A dike system of moderate size has a large number of potential system states, and the loading imposed on the system is inherently random. If the system should fail, in one of its many potential failure modes, the topography of UK floodplains is usually such that hydrodynamic modelling of flood inundation is required to generate realistic estimates of flood depth and hence damage. To do so for all possible failure states may require 1,000s of computationally expensive inundation simulations. A risk-based sampling technique is proposed in order to reduce the computational resources required to estimate flood risk. The approach is novel in that the loading and dike system states (obtained using a simplified reliability analysis) are sampled according to the contribution that a given region of the space of basic variables makes to risk. The methodology is demonstrated in a strategic flood risk assessment for the city of Burton-upon-Trent in the UK. 5,000 inundation model simulations were run although it was shown that the flood risk estimate converged adequately after approximately half this number. The case study demonstrates that, amongst other factors, risk is a complex function of loadings, dike resistance, floodplain topography and the spatial distribution of floodplain assets. The application of this approach allows flood risk managers to obtain an improved understanding of the flooding system, its vulnerabilities and the most efficient means of allocating resource to improve performance. It may also be used to test how the system may respond to future external perturbations.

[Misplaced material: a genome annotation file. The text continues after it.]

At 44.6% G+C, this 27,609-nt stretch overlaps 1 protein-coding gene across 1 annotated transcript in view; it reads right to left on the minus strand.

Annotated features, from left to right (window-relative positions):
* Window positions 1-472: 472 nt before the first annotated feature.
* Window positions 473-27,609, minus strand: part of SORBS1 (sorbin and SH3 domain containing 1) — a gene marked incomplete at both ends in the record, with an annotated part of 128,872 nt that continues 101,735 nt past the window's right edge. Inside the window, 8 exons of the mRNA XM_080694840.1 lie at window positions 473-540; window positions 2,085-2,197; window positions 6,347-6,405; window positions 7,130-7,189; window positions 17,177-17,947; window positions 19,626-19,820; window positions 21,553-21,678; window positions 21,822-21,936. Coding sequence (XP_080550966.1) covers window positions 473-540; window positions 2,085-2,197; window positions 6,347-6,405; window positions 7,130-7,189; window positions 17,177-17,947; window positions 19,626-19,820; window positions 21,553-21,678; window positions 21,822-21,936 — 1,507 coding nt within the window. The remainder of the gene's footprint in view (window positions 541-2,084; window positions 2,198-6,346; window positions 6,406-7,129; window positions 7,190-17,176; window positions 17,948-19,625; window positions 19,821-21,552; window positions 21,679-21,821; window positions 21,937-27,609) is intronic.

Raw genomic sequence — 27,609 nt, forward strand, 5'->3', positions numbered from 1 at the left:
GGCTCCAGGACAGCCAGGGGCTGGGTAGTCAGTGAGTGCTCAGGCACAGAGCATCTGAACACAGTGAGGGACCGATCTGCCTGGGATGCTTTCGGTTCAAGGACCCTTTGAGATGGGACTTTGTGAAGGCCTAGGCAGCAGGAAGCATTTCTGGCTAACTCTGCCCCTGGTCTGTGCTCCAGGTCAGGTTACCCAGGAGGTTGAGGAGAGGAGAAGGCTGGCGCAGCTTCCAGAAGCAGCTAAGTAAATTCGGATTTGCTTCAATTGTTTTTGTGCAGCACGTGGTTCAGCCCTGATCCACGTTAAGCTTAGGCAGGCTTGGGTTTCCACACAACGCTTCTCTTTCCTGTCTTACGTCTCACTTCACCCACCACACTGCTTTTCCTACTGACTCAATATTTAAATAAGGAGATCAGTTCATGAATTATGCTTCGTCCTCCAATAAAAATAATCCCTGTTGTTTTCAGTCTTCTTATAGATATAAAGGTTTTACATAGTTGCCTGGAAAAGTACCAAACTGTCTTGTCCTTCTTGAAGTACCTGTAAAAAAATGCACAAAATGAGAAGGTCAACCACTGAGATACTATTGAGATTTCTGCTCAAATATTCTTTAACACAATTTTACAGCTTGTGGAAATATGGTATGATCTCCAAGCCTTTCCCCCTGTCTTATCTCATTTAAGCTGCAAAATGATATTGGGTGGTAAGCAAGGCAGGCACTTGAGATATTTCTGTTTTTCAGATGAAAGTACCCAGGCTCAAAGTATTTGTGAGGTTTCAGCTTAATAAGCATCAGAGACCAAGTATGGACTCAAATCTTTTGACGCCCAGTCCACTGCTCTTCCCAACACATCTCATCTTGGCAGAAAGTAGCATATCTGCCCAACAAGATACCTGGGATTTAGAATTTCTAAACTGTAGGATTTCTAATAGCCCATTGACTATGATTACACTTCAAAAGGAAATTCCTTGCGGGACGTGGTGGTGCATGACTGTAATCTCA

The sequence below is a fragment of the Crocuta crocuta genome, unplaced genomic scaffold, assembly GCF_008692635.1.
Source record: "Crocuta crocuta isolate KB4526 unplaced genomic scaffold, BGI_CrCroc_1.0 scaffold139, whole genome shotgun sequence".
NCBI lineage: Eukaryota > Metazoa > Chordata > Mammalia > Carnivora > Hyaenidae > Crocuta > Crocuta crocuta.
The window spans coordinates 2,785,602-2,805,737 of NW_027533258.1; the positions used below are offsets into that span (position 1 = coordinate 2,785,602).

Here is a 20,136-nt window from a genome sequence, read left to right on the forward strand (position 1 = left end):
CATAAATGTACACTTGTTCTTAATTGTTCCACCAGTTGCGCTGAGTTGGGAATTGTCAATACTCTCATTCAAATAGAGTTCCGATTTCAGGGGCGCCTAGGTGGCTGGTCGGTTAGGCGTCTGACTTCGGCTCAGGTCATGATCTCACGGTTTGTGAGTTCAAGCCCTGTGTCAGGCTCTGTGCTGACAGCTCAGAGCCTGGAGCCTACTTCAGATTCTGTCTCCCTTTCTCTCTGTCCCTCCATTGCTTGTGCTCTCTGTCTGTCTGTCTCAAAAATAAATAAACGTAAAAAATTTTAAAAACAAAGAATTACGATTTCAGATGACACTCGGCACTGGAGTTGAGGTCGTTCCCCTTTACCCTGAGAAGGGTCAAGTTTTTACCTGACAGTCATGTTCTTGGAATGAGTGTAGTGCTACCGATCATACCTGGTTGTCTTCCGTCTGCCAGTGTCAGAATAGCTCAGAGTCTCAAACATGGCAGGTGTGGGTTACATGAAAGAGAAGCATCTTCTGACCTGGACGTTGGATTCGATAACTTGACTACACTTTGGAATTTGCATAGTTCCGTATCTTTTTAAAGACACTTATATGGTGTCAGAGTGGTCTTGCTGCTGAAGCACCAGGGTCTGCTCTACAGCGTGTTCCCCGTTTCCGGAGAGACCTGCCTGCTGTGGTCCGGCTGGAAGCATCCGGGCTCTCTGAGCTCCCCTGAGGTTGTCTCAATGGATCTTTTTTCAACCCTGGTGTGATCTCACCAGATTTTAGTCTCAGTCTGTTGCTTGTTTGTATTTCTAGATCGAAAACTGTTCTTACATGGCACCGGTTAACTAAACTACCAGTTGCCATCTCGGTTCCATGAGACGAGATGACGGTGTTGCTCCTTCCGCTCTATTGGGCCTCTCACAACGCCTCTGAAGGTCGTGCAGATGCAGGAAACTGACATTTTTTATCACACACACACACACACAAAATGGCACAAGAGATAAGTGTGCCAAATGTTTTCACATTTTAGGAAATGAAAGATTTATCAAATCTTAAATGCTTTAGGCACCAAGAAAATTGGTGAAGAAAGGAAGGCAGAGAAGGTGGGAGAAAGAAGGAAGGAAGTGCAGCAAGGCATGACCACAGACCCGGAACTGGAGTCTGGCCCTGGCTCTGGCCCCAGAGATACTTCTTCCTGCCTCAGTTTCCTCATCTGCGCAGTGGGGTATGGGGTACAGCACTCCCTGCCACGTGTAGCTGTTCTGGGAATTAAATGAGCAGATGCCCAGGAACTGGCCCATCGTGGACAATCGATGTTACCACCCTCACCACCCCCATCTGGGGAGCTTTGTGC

|Translated title of the contribution||Sampling-based flood risk analysis for fluvial dike systems|
|Pages (from-to)||388 - 402|
|Journal||Stochastic Environmental Research and Risk Assessment|
|Publication status||Published - 2005|